RSA Key generation Public exponent too big

I'm currently writing a paper about RSA (a self-chosen subject). I'm writing about the key-generation in RSA, and I have problem finding the public exponent e. I have chosen p = 61 and q = 53. Then ...
3
votes
2answers
433 views

Public key cryptography - public key encrypts and cannot decrypt?

I understand the basics behind public key cryptography, in that each party has two keys - the public one encrypts, and the private one decrypts. What I cannot figure out is, How does the public key ...
2
votes
1answer
365 views

using Post-quantum asymmetric ciphers instead of RSA

We can't trust RSA to encrypt our Emails so what is best post-quantum cryptography system as alternative for RSA which provide good security and don't be breakable? because McEliece cryptosystem looks ...
5
votes
1answer
873 views

Get RSA PlainText without Knowing Private Key

If I have an algorithm,RSA-Crack(), that, for a given RSA public key (n,e), is able to decrypt 1% of the messages encrypted with that key (without knowledge of the corresponding private key).Can there ...
1
vote
1answer
220 views

Does RSA-OEAP have integrity and authenticity properties?

RSA-OAEP is IND-CCA2 secure (indistinguishable under an adaptive chosen ciphertext attack). Does it also have the INT-CTXT (integrity of ciphertext) and INT-PTXT (integrity of plaintext) properties? ...
4
votes
1answer
544 views

In RSA encryption, does the value of e need to be random?

I am a novice programmer and am just finishing up an RSA encryption program that I am writing for practice. Currently I have the program generate a relatively small random value for the public key e. ...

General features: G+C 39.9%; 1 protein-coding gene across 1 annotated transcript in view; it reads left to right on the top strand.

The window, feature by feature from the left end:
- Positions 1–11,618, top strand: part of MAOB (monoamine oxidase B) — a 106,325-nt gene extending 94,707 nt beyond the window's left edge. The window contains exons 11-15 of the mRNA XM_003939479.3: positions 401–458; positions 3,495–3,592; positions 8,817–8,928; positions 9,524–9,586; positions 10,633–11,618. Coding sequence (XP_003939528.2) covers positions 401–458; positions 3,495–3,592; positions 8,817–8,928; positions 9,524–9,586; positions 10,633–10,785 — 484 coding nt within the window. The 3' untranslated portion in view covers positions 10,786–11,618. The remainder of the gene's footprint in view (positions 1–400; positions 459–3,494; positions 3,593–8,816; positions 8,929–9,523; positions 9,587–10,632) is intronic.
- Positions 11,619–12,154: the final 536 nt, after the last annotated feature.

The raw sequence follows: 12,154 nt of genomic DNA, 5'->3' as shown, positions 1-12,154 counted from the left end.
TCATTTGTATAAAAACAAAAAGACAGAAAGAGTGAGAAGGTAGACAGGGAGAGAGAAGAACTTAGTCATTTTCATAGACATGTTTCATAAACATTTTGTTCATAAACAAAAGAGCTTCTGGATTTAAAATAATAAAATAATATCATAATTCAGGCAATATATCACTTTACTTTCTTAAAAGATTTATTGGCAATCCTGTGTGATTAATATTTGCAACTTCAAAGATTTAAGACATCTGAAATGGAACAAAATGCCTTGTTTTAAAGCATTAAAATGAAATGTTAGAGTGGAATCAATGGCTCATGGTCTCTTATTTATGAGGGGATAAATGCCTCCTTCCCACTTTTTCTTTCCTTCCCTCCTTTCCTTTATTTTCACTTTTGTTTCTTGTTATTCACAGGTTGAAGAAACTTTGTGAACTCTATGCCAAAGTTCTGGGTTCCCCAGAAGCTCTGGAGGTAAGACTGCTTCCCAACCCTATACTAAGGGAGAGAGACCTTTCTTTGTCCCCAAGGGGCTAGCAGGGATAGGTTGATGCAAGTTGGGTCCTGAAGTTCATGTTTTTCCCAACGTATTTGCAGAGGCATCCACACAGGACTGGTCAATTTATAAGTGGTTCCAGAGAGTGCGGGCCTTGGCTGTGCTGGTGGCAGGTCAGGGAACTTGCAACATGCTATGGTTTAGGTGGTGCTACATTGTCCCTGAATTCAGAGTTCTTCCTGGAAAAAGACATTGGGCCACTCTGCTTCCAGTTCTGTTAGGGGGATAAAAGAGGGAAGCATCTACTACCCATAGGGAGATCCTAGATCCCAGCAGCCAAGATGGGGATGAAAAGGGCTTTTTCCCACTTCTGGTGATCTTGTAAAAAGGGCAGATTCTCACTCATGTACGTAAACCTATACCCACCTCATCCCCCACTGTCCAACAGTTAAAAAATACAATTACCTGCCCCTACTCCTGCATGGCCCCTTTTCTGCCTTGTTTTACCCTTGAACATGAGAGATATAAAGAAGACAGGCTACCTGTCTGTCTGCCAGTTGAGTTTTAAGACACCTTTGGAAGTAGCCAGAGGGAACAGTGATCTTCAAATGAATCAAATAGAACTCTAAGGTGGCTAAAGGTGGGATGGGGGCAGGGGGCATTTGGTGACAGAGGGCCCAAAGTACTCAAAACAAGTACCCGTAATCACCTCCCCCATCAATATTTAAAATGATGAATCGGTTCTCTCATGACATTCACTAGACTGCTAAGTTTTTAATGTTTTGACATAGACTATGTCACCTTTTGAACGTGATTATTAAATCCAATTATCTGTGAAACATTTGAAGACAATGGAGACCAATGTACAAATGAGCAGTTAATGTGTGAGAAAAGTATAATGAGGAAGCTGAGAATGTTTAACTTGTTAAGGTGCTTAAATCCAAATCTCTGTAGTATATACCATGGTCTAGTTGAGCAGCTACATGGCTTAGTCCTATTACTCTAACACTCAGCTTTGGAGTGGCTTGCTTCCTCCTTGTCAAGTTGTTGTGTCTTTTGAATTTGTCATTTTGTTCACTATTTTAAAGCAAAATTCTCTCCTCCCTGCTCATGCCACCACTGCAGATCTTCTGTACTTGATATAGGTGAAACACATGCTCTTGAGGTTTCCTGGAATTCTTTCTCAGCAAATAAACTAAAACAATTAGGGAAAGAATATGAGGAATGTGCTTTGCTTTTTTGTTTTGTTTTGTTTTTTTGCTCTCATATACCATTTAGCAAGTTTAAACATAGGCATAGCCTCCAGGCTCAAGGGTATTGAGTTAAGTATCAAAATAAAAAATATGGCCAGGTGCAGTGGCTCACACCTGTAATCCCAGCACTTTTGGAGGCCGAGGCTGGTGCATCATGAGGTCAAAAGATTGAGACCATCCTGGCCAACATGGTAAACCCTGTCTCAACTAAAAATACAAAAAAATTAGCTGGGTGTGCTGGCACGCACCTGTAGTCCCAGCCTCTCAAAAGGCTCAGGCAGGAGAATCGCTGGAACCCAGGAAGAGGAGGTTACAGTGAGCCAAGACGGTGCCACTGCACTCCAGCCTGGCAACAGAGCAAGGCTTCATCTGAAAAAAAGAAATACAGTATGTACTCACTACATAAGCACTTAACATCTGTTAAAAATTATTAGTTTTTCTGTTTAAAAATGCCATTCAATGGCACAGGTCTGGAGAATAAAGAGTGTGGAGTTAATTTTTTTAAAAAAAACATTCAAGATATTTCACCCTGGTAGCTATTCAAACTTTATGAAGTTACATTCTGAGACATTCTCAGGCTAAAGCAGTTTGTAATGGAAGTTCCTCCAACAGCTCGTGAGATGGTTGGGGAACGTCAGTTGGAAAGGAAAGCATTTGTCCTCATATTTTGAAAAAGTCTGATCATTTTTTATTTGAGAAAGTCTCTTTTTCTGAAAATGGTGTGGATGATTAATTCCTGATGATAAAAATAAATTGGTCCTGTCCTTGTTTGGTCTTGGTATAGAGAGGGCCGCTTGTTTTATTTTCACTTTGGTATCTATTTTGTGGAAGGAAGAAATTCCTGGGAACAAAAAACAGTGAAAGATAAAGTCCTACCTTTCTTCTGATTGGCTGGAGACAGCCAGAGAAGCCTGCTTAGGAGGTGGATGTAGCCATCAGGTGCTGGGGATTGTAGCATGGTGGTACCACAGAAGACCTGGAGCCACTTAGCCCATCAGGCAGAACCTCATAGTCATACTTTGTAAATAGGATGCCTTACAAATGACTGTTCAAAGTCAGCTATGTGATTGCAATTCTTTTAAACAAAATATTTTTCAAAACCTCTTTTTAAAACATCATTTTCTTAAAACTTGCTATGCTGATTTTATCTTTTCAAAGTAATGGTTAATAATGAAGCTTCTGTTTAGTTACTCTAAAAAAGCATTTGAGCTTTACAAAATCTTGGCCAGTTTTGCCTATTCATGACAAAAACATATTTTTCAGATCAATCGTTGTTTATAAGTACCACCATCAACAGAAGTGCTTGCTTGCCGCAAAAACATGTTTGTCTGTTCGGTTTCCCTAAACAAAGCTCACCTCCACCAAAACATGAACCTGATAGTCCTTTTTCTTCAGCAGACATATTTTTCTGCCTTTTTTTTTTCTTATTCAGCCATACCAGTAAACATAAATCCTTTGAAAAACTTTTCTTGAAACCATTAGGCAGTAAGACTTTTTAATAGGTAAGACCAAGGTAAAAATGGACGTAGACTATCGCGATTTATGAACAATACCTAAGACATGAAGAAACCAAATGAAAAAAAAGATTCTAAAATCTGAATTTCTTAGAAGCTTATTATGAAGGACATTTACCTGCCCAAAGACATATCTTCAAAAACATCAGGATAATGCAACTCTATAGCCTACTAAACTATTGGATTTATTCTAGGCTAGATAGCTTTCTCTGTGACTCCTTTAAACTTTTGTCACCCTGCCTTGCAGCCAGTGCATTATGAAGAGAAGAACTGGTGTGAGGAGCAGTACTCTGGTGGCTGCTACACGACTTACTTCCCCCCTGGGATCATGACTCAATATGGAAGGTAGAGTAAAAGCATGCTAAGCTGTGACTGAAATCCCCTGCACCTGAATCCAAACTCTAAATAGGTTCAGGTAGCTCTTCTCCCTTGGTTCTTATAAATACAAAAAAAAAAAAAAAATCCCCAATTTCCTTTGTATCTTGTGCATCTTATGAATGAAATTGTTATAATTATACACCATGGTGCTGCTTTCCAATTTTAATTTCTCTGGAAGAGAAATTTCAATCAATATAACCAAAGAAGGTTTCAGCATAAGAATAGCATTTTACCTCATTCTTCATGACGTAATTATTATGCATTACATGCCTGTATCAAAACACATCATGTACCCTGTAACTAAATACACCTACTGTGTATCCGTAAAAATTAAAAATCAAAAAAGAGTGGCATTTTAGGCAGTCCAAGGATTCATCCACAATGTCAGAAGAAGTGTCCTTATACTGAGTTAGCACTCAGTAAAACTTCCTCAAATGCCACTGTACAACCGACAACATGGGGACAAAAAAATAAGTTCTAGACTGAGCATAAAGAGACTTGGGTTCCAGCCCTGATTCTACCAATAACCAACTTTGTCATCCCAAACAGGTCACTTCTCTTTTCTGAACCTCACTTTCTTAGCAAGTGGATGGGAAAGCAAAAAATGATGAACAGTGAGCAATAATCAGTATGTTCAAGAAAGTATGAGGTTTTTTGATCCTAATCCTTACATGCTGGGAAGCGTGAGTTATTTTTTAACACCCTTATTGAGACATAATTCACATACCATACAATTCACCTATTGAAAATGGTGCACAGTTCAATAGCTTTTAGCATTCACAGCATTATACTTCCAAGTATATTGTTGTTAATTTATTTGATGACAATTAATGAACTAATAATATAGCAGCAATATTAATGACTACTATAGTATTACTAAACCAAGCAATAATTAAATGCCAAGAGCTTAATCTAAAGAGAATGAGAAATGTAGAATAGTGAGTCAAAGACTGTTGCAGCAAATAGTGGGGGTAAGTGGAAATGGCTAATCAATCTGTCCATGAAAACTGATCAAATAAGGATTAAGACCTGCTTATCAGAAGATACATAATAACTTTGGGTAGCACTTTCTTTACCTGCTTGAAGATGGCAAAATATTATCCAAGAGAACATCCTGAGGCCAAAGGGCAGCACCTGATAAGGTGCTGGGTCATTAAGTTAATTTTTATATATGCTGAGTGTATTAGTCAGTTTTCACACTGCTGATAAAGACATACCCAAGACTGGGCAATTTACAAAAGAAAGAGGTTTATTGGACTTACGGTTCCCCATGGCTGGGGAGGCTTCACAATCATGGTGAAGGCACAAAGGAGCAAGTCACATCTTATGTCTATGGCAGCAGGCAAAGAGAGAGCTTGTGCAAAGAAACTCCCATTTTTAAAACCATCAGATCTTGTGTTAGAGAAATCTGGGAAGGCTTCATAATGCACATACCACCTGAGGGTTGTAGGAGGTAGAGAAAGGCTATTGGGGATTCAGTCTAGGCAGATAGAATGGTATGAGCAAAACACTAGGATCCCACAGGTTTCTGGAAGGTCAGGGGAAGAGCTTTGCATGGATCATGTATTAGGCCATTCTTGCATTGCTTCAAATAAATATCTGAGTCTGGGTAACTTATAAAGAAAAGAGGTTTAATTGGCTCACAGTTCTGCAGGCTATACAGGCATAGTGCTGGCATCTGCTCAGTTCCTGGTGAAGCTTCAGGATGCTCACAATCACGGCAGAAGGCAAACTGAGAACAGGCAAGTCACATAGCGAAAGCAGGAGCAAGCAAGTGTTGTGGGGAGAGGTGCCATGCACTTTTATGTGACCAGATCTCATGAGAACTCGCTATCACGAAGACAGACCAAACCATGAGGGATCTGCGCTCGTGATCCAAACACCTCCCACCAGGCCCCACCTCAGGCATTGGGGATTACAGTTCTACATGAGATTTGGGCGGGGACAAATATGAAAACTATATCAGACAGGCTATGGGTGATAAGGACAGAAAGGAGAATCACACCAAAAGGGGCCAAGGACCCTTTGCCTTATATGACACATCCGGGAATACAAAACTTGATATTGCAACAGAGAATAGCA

2
votes
3answers
340 views

Safety of DSA key parameters sharing

I'm looking for a solution to use in a context where I need to be able to generate new asymmetric key pairs quickly (using a widely recognized algorithm, and EC-DSA is not applicable). It sounds like ...
4
votes
6answers
508 views

Is there an authenticated encryption scheme where the recipient can attribute the message to a single sender?

With a standard authenticated encryption scheme (or MAC), Alice and Bob share a symmetric key. When Alice sends something to Bob, Bob can check that it is authentic. At that point, Bob can deduce ...
4
votes
0answers
164 views

Ring Signature - paper/code difference in trying to solve inverse trap door function?

there is a paper on ring signatures and a python implementation of it here. The Step 4 in the paper describes $y_s = v =C_k,_v(y_1, y_2, ... y_r)$ for all $1 \leq i \leq r$ where $i \neq s$. The ...
1
vote
1answer
983 views

What is a trapdoor permutation?

Can anyone explain to me what a trapdoor one-way permutation is? Is RSA a trapdoor one-way permutation? Context: I was reading about ring signatures. On page 560, it describes steps to ...
1
vote
2answers
188 views

Breaking RSA, given a special kind of oracle that decrypts related ciphertexts for us

Let $c=E^{RSA}_{e}(w)$ be the ciphertext belonging to the plaintext $w$ if an $RSA$ system is used. Assume that the public exponent $e$ satisfies $e \le 10$. Furthermore, assume there is an oracle ...
1
vote
1answer
1k views

How does a client verify a server certificate?

As far as I know, when I request a certificate from Verisign (for example), and after they approved that me is me, they create a certificate (for me) which contains the digital signature and public ...